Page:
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Literature / Mr Gum

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The Mr Gum books are a series of children's books written by English author Andy Stanton, concerning suspicious goings-on in the (fictional) small town of Lamonic Bibber, with the chief antagonist being the eponymous Mr Gum, a sordid, red-bearded, middle-aged man with a fondness for doing evil, and the chief protagonist being an (almost) eternally cheerful nine-year-old girl named Polly. They contain large amounts of Surreal Humour, an almost manic degree of Lampshade Hanging and Leaning on the Fourth Wall, and a rich amount of verbal inventiveness, as well as an obvious debt to the work of Roald Dahl.


As of 2015 there are nine Mr Gum books:

  • You're a Bad Man, Mr Gum! (2006)
  • Mr Gum and the Biscuit Billionaire (2007)
  • Mr Gum and the Goblins (2007)
  • Mr Gum and the Power Crystals (2008)
  • Mr Gum and the Dancing Bear (2008)
  • What's for Dinner, Mr Gum? (2009)
  • Mr Gum and the Cherry Tree (2010)
  • Mr Gum and the Secret Hideout (2011)
  • Mr Gum and the Hound of Lamonic Bibber (2011)

The books provide examples of:

  • Aerith and Bob: Among the oddly named characters in the books, including Friday O'Leary, Jonathan Ripples, Martin Launderette and Billy William the Third, there's a sentient billionaire gingerbread man called ... Alan Taylor.
  • The Alcoholic: Old Granny, who is so fond of sherry that she has a bottle of sherry which has another, smaller bottle of sherry concealed within it.
  • Catchphrase: Friday O'Leary's cry of "The truth is a lemon meringue!"
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  • Genki Girl: Polly. Combined with Only Sane Man.
  • Department of Redundancy Department: Lampshaded in 'Old Granny's Cardigan Adventure':
    One cold winter's day, Old Granny awoke in her big brass bed from before the War, had a little nip of sherry from the bottle she always kept by her bedside, and got up. She brushed her false teeth with her false toothbrush, and had a little sip of sherry from the bottle she kept in her bathroom cabinet from before the War. Then she went downstairs, had some cornflakes, and turned on her old TV from before the War. Actually, a lot things in Old Granny's house were from before the war, I think I'll stop mentioning that now.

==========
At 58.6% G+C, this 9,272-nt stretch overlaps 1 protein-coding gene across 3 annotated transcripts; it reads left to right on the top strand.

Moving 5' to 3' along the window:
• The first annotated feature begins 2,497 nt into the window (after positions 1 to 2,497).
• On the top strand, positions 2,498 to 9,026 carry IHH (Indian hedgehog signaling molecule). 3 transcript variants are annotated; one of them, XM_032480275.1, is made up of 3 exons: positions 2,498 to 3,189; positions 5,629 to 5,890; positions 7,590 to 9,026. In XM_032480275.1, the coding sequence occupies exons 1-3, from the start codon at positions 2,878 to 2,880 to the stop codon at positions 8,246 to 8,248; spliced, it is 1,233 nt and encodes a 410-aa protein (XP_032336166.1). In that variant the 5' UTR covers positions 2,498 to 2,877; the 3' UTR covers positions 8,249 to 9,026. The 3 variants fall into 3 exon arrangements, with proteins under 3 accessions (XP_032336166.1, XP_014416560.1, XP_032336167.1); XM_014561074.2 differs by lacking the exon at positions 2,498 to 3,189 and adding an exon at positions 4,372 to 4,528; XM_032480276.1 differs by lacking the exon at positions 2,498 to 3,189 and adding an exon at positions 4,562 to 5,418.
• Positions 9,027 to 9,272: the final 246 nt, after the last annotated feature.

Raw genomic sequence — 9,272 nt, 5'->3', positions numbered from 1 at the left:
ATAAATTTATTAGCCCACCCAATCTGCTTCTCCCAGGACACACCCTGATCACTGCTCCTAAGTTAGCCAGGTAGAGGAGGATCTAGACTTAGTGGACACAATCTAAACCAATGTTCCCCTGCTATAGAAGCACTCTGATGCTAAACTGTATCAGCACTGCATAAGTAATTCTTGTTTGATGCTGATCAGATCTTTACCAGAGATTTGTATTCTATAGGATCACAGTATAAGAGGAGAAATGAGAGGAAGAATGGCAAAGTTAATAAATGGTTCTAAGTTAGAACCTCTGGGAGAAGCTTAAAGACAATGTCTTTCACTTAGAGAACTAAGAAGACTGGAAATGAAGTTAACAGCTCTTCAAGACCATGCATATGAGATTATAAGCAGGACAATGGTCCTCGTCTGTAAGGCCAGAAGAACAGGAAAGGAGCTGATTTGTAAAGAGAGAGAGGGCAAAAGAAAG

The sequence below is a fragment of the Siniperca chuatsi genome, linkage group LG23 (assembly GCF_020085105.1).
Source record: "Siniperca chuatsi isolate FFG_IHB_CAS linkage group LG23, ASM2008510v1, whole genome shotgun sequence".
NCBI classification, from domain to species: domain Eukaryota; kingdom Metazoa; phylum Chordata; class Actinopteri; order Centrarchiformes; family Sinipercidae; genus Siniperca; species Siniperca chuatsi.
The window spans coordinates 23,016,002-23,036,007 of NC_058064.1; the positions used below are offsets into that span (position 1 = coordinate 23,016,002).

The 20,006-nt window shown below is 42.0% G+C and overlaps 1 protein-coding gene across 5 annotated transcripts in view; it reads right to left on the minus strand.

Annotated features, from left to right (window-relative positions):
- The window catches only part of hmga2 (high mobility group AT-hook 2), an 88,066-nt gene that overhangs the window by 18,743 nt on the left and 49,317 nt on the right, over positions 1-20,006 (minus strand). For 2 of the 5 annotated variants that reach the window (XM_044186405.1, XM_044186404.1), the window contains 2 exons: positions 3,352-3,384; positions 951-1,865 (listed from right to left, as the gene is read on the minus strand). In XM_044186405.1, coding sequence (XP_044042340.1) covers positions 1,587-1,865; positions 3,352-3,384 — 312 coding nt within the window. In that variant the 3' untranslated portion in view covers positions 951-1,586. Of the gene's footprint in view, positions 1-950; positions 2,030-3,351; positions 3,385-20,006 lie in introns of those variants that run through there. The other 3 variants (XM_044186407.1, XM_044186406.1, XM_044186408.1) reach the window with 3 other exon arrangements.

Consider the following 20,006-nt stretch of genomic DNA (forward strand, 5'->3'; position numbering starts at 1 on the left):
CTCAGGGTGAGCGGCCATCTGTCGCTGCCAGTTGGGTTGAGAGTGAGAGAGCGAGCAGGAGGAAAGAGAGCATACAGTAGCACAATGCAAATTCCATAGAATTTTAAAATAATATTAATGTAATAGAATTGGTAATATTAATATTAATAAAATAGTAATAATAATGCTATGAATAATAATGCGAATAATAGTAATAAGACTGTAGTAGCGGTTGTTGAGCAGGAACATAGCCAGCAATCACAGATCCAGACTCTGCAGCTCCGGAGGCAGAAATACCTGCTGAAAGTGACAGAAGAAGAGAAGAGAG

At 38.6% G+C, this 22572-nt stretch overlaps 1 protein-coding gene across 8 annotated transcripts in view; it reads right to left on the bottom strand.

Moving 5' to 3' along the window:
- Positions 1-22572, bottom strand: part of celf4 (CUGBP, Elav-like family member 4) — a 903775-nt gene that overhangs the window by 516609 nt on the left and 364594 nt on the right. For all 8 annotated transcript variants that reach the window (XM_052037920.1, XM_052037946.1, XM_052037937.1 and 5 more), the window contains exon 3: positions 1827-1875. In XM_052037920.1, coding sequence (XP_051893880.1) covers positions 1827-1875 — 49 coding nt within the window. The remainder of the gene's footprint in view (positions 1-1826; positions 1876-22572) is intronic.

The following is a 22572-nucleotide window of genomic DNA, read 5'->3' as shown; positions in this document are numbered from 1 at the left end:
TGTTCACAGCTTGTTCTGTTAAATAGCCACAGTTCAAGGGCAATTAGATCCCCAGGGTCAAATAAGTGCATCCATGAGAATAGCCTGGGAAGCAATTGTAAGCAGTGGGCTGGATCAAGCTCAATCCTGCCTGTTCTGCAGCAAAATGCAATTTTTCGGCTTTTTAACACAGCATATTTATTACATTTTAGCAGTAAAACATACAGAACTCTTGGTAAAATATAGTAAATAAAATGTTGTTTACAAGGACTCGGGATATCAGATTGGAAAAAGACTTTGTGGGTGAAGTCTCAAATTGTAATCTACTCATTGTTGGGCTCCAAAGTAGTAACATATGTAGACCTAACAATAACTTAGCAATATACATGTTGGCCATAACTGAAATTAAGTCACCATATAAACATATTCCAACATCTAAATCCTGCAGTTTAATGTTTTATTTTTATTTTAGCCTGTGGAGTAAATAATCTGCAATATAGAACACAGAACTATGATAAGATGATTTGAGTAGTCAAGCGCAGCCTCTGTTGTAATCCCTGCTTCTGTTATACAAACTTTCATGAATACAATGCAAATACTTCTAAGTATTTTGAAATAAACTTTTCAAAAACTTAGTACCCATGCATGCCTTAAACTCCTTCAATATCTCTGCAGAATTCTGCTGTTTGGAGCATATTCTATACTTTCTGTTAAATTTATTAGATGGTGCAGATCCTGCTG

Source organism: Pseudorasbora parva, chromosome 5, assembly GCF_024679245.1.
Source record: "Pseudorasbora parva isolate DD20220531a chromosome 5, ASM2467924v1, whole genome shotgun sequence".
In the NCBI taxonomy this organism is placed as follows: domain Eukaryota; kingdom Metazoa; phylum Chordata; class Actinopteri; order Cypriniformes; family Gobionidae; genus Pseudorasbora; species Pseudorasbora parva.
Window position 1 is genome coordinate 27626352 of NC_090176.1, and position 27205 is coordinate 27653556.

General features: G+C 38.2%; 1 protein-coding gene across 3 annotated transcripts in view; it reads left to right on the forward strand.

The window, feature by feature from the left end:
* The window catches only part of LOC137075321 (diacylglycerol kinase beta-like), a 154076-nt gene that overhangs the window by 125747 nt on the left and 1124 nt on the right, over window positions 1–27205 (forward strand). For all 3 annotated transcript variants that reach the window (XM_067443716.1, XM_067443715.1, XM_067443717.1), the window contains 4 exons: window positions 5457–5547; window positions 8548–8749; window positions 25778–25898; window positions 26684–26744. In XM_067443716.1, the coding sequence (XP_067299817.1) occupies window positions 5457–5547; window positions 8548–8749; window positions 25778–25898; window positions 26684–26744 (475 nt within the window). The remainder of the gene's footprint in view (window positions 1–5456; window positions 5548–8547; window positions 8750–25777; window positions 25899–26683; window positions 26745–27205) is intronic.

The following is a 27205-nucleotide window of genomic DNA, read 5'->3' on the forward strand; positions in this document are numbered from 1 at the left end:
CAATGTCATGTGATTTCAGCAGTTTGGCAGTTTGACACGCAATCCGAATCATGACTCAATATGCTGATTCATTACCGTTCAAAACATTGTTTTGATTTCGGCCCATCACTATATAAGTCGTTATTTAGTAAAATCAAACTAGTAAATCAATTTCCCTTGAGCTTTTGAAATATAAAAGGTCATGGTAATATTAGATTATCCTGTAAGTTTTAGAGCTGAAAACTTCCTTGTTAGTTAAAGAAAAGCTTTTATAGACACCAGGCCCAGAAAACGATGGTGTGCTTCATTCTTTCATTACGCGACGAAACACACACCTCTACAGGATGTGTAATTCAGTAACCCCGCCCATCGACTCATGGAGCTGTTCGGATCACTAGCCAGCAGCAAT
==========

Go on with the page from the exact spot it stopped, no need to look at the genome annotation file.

• I Am Very British: Averted. Everybody can be presumed to be English, but none of them sound posh, and Polly's mode of speech lurches inexplicably from one accent to another for comic effect: one minute she'll say "Blimey, you men is well ignorant", which is pure Cockney, but then she'll say something (incidentally lampshading the Unexplained Accent of other characters) which sounds like she's from a Western film: "Why's everyone a-talkin' all funny like in weird old books?"
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  • Lampshade Hanging: A large part of the books' humour comes from this. For example, when Polly tells a bunch of men to stop drinking in the pub and go home, they obey, saying 'OK, nine-year-old girl, you're the boss, for some reason.'
  • Mundane Made Awesome: ‘Old Granny’s Cardigan Adventure’, the special bonus story in ‘’Mr Gum and the Goblins’’, evokes this trope in-universe: Old Granny wakes up, has breakfast, phones her brother Old Danny in Australia, loses her cardigan and finds it three minutes later lying on the kitchen floor. She is so struck by this that she resolves to phone her brother again. The End. In the course of their conversation, it is revealed that Old Granny used to be in a punk band called Rancid Vomit, but this is considered less exciting than the fact that she loses her cardigan.
  • Only Sane Man: Polly, although she also has Genki Girl tendencies.
  • Overly Long Name: Polly's real name is not Polly, but Jammy Grammy Lammy F'Huppa F'Huppa Berlin Stereo Eo Eo Lebb C'Yepp Nermonica Le Straypek De Grespin De Crespin De Spespin De Vespin De Whoop De Loop De Brunkle Merry Christmas Lenoir. Her friends call her Polly, however.
  • Super Serum: Sherry is this for Old Granny. As long as she has some, she has (limited) magical powers. As soon as she runs out of sherry, she reverts to being an 'old wrinkler'.

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